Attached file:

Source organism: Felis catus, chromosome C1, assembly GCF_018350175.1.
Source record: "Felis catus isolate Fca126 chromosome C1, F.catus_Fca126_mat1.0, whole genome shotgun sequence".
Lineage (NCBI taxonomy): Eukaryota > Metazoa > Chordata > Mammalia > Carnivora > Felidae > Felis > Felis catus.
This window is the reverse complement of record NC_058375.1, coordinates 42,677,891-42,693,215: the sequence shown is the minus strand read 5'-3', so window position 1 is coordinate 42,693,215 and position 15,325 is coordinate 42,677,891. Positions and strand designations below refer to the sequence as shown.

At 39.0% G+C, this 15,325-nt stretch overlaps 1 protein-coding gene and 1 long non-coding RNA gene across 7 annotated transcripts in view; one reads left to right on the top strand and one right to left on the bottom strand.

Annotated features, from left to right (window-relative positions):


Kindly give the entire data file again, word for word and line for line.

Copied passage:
Source organism: Felis catus, chromosome C1, assembly GCF_018350175.1.
Source record: "Felis catus isolate Fca126 chromosome C1, F.catus_Fca126_mat1.0, whole genome shotgun sequence".
Lineage (NCBI taxonomy): Eukaryota > Metazoa > Chordata > Mammalia > Carnivora > Felidae > Felis > Felis catus.
This window is the reverse complement of record NC_058375.1, coordinates 42,677,891-42,693,215: the sequence shown is the minus strand read 5'-3', so window position 1 is coordinate 42,693,215 and position 15,325 is coordinate 42,677,891. Positions and strand designations below refer to the sequence as shown.

At 39.0% G+C, this 15,325-nt stretch overlaps 1 protein-coding gene and 1 long non-coding RNA gene across 7 annotated transcripts in view; one reads left to right on the top strand and one right to left on the bottom strand.

Annotated features, from left to right (window-relative positions):